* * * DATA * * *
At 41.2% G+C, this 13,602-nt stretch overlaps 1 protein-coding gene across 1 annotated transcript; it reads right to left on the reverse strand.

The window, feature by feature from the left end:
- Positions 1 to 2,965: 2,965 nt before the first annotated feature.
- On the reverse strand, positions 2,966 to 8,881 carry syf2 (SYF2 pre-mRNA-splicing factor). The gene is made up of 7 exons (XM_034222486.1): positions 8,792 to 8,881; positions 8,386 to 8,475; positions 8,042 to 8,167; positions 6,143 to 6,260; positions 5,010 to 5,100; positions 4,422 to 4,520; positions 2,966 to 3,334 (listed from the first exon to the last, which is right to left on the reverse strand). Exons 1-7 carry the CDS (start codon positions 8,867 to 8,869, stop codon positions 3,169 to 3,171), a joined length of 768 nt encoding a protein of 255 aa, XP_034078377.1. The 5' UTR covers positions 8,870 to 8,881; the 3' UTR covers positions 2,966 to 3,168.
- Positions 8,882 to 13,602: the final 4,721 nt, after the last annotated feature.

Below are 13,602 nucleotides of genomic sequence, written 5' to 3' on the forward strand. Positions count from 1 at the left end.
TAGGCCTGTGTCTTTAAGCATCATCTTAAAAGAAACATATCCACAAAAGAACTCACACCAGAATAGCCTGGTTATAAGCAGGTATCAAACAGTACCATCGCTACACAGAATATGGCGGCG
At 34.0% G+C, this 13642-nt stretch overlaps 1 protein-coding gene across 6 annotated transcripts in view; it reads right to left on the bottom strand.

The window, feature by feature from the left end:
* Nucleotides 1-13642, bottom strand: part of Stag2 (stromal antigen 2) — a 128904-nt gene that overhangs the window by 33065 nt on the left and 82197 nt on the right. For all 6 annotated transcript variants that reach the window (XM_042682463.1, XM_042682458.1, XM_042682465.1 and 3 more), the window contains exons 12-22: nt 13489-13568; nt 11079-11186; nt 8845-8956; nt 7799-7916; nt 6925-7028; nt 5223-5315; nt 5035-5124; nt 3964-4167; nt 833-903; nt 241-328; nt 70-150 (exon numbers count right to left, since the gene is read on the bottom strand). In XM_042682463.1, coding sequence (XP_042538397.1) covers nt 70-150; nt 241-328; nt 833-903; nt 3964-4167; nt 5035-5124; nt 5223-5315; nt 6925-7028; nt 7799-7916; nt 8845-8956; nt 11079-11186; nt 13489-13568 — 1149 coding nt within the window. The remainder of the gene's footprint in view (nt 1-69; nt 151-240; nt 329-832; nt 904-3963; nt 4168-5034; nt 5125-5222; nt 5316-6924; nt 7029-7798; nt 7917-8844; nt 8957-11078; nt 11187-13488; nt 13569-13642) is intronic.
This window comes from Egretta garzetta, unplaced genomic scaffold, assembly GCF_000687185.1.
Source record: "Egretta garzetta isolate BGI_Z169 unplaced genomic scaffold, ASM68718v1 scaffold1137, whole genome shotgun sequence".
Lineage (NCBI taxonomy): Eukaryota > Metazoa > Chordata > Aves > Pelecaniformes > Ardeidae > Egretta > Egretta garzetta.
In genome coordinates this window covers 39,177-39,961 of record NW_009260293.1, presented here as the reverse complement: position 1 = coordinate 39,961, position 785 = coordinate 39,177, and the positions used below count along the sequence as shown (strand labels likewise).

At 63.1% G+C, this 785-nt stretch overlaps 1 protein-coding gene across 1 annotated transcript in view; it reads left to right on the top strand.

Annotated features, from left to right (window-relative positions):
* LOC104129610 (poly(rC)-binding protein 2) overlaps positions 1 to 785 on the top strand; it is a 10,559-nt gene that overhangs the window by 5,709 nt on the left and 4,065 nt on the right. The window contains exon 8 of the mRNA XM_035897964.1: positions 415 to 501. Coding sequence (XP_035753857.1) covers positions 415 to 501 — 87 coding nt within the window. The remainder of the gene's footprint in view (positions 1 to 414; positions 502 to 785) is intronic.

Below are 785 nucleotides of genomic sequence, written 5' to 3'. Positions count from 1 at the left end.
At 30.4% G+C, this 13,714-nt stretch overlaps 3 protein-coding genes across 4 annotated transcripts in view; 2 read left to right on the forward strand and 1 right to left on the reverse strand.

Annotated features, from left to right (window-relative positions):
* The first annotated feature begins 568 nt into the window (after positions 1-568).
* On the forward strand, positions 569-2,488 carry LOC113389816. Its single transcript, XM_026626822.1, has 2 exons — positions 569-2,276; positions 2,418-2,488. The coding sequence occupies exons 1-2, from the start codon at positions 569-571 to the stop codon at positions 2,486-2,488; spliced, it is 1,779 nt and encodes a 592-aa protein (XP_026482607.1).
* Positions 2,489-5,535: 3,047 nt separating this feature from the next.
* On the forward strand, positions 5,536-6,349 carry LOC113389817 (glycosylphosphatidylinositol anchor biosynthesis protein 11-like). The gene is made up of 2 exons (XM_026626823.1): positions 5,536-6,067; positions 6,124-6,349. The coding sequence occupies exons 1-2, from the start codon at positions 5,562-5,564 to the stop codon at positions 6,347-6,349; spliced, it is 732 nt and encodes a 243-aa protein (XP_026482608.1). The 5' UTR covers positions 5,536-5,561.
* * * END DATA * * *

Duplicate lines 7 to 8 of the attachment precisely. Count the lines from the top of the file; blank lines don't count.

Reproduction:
TAGGCCTGTGTCTTTAAGCATCATCTTAAAAGAAACATATCCACAAAAGAACTCACACCAGAATAGCCTGGTTATAAGCAGGTATCAAACAGTACCATCGCTACACAGAATATGGCGGCG
At 34.0% G+C, this 13642-nt stretch overlaps 1 protein-coding gene across 6 annotated transcripts in view; it reads right to left on the bottom strand.